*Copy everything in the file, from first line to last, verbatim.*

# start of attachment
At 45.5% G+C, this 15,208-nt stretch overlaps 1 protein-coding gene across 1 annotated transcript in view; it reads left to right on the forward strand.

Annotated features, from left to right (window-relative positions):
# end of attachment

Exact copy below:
At 45.5% G+C, this 15,208-nt stretch overlaps 1 protein-coding gene across 1 annotated transcript in view; it reads left to right on the forward strand.

Annotated features, from left to right (window-relative positions):